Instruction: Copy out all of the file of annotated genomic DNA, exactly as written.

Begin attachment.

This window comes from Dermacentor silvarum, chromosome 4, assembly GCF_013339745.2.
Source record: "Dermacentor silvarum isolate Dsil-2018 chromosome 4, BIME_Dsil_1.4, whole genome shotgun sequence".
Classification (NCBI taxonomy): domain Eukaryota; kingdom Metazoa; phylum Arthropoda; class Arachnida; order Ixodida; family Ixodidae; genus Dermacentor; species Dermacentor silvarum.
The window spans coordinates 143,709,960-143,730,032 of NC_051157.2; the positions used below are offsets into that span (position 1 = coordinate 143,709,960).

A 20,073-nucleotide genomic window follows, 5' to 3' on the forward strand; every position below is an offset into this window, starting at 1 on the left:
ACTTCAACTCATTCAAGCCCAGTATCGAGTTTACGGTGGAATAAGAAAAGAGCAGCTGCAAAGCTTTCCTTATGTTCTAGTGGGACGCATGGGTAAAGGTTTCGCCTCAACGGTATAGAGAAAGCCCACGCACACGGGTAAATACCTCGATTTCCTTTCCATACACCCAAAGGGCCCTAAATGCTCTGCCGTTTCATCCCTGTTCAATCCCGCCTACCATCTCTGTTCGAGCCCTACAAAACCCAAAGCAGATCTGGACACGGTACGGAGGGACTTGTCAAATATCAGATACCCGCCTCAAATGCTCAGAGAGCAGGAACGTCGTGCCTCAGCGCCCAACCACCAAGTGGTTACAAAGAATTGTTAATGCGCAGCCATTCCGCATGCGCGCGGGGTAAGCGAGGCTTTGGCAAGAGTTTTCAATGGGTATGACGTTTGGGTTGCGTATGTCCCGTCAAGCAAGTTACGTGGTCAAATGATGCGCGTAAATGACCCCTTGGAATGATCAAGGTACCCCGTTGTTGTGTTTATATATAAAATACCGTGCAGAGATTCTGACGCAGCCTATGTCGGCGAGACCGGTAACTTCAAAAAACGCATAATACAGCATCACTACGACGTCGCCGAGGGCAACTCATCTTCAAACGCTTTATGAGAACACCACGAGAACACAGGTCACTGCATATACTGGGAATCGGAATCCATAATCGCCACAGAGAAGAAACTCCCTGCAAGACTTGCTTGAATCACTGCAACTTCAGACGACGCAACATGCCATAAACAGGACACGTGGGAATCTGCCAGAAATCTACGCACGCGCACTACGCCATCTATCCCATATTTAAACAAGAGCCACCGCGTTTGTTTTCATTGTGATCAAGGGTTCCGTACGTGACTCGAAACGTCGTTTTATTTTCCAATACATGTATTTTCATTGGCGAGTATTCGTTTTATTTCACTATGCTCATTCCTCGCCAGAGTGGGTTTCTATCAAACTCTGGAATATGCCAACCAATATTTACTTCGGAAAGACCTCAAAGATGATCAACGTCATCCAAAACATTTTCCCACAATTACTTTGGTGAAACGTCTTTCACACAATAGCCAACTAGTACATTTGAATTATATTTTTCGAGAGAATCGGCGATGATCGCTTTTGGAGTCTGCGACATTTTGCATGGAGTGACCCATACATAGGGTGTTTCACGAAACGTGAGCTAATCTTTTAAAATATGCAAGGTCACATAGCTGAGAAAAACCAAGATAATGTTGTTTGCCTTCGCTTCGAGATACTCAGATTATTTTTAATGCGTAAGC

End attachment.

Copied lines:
This window comes from Dermacentor silvarum, chromosome 4, assembly GCF_013339745.2.
Source record: "Dermacentor silvarum isolate Dsil-2018 chromosome 4, BIME_Dsil_1.4, whole genome shotgun sequence".
Classification (NCBI taxonomy): domain Eukaryota; kingdom Metazoa; phylum Arthropoda; class Arachnida; order Ixodida; family Ixodidae; genus Dermacentor; species Dermacentor silvarum.
The window spans coordinates 143,709,960-143,730,032 of NC_051157.2; the positions used below are offsets into that span (position 1 = coordinate 143,709,960).

A 20,073-nucleotide genomic window follows, 5' to 3' on the forward strand; every position below is an offset into this window, starting at 1 on the left:
ACTTCAACTCATTCAAGCCCAGTATCGAGTTTACGGTGGAATAAGAAAAGAGCAGCTGCAAAGCTTTCCTTATGTTCTAGTGGGACGCATGGGTAAAGGTTTCGCCTCAACGGTATAGAGAAAGCCCACGCACACGGGTAAATACCTCGATTTCCTTTCCATACACCCAAAGGGCCCTAAATGCTCTGCCGTTTCATCCCTGTTCAATCCCGCCTACCATCTCTGTTCGAGCCCTACAAAACCCAAAGCAGATCTGGACACGGTACGGAGGGACTTGTCAAATATCAGATACCCGCCTCAAATGCTCAGAGAGCAGGAACGTCGTGCCTCAGCGCCCAACCACCAAGTGGTTACAAAGAATTGTTAATGCGCAGCCATTCCGCATGCGCGCGGGGTAAGCGAGGCTTTGGCAAGAGTTTTCAATGGGTATGACGTTTGGGTTGCGTATGTCCCGTCAAGCAAGTTACGTGGTCAAATGATGCGCGTAAATGACCCCTTGGAATGATCAAGGTACCCCGTTGTTGTGTTTATATATAAAATACCGTGCAGAGATTCTGACGCAGCCTATGTCGGCGAGACCGGTAACTTCAAAAAACGCATAATACAGCATCACTACGACGTCGCCGAGGGCAACTCATCTTCAAACGCTTTATGAGAACACCACGAGAACACAGGTCACTGCATATACTGGGAATCGGAATCCATAATCGCCACAGAGAAGAAACTCCCTGCAAGACTTGCTTGAATCACTGCAACTTCAGACGACGCAACATGCCATAAACAGGACACGTGGGAATCTGCCAGAAATCTACGCACGCGCACTACGCCATCTATCCCATATTTAAACAAGAGCCACCGCGTTTGTTTTCATTGTGATCAAGGGTTCCGTACGTGACTCGAAACGTCGTTTTATTTTCCAATACATGTATTTTCATTGGCGAGTATTCGTTTTATTTCACTATGCTCATTCCTCGCCAGAGTGGGTTTCTATCAAACTCTGGAATATGCCAACCAATATTTACTTCGGAAAGACCTCAAAGATGATCAACGTCATCCAAAACATTTTCCCACAATTACTTTGGTGAAACGTCTTTCACACAATAGCCAACTAGTACATTTGAATTATATTTTTCGAGAGAATCGGCGATGATCGCTTTTGGAGTCTGCGACATTTTGCATGGAGTGACCCATACATAGGGTGTTTCACGAAACGTGAGCTAATCTTTTAAAATATGCAAGGTCACATAGCTGAGAAAAACCAAGATAATGTTGTTTGCCTTCGCTTCGAGATACTCAGATTATTTTTAATGCGTAAGC